The role of the intimacy coordinator has become more important in the wake of the Harvey Weinstein allegations and the broader #MeToo movement. Ita O'Brien works on the set of a short film, Keep Breathing, breaking down the choreography of a sex scene to ensure the wellbeing of the actors and create a clear language and process.
Ita O'Brien, an intimacy coordinator based in England, said that sex scenes often get handled poorly — not out of malice, but avoidance of what many feel is an awkward situation. "Actors being left vulnerable, or feeling harassed and abused, hasn't been [the result of] a director or producer not wanting to do well. It's because they're not comfortable talking about the sexual content," she said.
In one of the most poignant scenes in Netflix’s hit series Sex Education, Eric — the loveable french horn player with eccentric wardrobe taste — is pinned to the ground by Adam, a boy that has bullied him relentlessly for most of his school life. In an act of defence, Eric spits directly into his bully’s face. Adam retaliates with the same. Then they stop. A second passes. Suddenly, they kiss.
It’s a moment that can’t help but leave you electrified — by its tenderness, its innocence, but, above all, its spontaneity. A kiss is the last thing the viewer expects to see, and, by the looks of things, it comes as a bit of a shock to Eric and Adam, too. However, the truth is, of course, that hours of planning went into these brief few seconds. Each beat of the scene was choreographed with detailed precision.
Ita O’Brien begins with the basics. Where will the two boys be positioned? What areas of their bodies will be touching? How long will the kiss last? How many kisses will there be?
Then there’s the more complicated stuff. The spitting.
“Somehow, everybody can understand an actor’s acting in all other realms of human expression, apart from the sex scene,” concurs movement director and intimacy coordinator Ita O’Brien. “It’s that thing of ‘oh, how can it look sexy if they’re acting it’ but the sex scene is still acting—it’s not real life.” O’Brien has been developing ways to keep actors in safe in these scenarios since 2015. Through first engineering her own drama, writing a theatre piece focused around abuse, she began to examine the dynamic between the perpetrator and the victim, which led to broader thinking about the blind spot for potential abuse within the industry.
As she explains by phone, “I was aware I needed to put in place a clear practice and a process to help my actors stay safe.” The Intimacy on Set guidelines—which range from excluding sex scenes from screen tests to identifying specific body parts that can be touched—were born from this initial momentum, coupled with the work of a colleague at the Central School of Speech and Drama: Vanessa Ewan, a senior movement tutor who had noted the time and space afforded fight directors to create their sequences and suggested sex scenes and those with intimate content should be done the same way.
To prevent harassment on TV and film sets, production houses are hiring so-called intimacy coordinators to oversee sex scenes. NPR's Michel Martin speaks with Ita O'Brien, who serves that role on Netflix's Sex Education.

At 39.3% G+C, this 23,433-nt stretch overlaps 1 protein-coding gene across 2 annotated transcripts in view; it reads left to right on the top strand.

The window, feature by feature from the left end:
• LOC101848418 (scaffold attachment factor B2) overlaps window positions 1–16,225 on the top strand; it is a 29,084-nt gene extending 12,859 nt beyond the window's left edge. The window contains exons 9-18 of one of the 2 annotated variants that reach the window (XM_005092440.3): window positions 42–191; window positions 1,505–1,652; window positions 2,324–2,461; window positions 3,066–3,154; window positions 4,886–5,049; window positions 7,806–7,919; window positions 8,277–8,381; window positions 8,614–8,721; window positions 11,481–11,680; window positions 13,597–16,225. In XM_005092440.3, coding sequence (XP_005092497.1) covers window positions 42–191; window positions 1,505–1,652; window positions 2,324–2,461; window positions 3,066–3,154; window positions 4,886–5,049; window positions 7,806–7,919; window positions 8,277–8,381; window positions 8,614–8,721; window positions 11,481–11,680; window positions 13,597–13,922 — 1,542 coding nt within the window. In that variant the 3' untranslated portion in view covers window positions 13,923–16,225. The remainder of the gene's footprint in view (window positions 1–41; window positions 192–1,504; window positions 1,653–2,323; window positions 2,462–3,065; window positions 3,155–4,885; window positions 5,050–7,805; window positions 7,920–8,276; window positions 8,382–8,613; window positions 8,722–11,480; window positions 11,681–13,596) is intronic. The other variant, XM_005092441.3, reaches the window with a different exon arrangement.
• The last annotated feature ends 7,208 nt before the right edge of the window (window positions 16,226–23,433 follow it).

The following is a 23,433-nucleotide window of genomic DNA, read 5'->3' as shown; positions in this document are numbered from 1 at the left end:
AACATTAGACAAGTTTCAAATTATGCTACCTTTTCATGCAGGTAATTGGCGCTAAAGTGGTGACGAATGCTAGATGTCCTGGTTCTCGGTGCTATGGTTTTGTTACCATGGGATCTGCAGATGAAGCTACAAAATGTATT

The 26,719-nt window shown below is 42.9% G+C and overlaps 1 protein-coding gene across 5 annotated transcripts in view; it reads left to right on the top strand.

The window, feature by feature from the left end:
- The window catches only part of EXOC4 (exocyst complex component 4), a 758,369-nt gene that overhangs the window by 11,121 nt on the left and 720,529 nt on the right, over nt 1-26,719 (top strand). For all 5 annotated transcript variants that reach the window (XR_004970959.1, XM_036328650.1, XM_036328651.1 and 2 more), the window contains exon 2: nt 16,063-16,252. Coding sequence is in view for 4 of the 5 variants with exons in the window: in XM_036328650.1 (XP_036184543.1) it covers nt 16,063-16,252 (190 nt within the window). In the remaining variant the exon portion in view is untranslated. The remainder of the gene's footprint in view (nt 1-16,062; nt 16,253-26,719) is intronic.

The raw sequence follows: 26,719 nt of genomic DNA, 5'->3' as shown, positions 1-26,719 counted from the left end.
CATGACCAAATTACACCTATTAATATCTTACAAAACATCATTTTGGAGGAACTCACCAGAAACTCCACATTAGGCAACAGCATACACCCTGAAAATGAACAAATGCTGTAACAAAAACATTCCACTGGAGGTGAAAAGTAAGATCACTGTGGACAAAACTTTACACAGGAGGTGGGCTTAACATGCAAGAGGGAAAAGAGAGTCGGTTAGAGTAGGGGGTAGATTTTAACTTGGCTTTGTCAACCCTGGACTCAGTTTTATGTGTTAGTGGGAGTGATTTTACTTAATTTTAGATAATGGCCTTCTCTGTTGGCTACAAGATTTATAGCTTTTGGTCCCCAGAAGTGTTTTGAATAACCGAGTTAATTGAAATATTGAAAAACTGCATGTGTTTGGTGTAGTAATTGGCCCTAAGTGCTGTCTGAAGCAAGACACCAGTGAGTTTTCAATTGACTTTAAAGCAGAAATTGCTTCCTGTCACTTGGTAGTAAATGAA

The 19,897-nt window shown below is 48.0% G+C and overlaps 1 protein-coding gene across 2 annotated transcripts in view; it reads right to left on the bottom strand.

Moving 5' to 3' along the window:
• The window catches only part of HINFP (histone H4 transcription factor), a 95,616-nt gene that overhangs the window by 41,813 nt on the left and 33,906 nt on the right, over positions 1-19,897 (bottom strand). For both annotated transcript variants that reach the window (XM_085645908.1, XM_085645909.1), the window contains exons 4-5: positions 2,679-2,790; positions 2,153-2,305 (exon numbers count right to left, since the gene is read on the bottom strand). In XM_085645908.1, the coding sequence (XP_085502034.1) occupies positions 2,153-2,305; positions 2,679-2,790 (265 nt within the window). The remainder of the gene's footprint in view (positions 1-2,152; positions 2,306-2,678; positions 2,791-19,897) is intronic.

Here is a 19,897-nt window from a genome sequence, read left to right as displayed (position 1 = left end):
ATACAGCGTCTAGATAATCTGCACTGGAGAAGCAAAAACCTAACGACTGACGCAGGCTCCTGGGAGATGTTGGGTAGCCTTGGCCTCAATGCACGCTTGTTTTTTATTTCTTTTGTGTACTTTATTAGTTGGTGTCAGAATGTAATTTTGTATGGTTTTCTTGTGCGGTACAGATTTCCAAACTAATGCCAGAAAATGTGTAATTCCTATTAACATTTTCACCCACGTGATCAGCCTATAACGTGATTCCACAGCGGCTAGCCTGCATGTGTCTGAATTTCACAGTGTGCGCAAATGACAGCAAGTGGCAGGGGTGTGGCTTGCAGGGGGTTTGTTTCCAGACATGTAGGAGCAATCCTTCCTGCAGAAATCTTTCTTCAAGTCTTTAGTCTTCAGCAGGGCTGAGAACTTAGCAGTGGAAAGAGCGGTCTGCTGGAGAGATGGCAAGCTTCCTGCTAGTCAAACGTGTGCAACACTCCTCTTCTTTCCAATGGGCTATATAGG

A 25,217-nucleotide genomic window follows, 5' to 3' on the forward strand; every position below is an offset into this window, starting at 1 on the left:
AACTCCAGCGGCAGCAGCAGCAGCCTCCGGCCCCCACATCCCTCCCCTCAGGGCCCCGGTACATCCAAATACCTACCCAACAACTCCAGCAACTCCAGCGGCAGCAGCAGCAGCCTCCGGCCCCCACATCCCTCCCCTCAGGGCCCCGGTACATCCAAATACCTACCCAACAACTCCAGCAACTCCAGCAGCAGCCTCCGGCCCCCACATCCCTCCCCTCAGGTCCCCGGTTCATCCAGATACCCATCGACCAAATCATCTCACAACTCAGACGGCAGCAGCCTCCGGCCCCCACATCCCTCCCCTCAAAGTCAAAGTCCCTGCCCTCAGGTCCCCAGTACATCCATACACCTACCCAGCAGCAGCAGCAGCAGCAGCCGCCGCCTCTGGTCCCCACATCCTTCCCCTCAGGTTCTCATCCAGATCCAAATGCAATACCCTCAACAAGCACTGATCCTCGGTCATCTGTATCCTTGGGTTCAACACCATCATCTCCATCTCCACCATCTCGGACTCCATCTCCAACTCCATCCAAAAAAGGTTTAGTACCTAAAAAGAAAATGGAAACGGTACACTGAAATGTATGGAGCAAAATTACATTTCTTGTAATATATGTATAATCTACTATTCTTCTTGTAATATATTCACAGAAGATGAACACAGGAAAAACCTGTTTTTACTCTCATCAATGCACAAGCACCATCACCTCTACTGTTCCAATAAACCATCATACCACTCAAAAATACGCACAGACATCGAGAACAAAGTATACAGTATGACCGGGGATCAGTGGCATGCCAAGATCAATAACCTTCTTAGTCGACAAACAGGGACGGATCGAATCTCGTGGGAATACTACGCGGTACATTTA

They range from a boy who does creative things with a warm melon and a girl who vomits on her boyfriend’s penis, to a teenager with rampant pubic hair (“I’m like a wolverine”) and a virgin who writes a sci-fi comic whose heroine goes “on a quest for an alien dick to deflower her”. All of adolescent carnality is there in Sex Education, the super-stylised Netflix comedy that has seized the imagination like no British school series since Skins and which the streaming service claims has been watched by 40 million households around the world.
If you’re a member of the twentysomething cast, how do you prepare for such a kaleidoscopic bombardment of rumpy pumpy? Well, as the Bloodhound Gang once sang: “You and me baby ain’t nothin’ but mammals/ So let’s do it like they do on the Discovery Channel.” Yes, before shooting started, the actors took part in an animal-inspired shagging workshop.
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Aimee-Lou Wood: We had an intimacy coordinator there all the time – she was so helpful. And there were conversations going on for weeks, so you were kind of ready for it when it happened. It was well prepared, those scenes felt the most cathartic and the most rewarding. I was probably more prepared for the sex scenes than I was for any other scenes. It was harder to do just talking..
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“I believe there is always another way to do a scene where no one is vulnerable, so I tell them their ‘no’ is a gift.” . . .
To do so, Netflix relies on a crew of writers, directors and producers who’ve brought a keen sense of fluid, inclusive teenage sexuality to a series about a 16-year-old son of a sex therapist, Otis (Asa Butterfield), and his enterprising friend Maeve (Emma Mackey). Together they team up to give sex advice to their perpetually inflamed cohort at Moordale Secondary School. (Ncuti Gatwa and Gillian Anderson round out the show’s stellar leading cast.)
But scenes like the one between Hewkin and Newmark unravel seamlessly, thanks particularly to the show’s intimacy coordinator Ita O’Brien, who works with the actors before, during and after their sex scenes to ensure that standards of safety are met and that the delightfully complicated choreography is performed efficiently.
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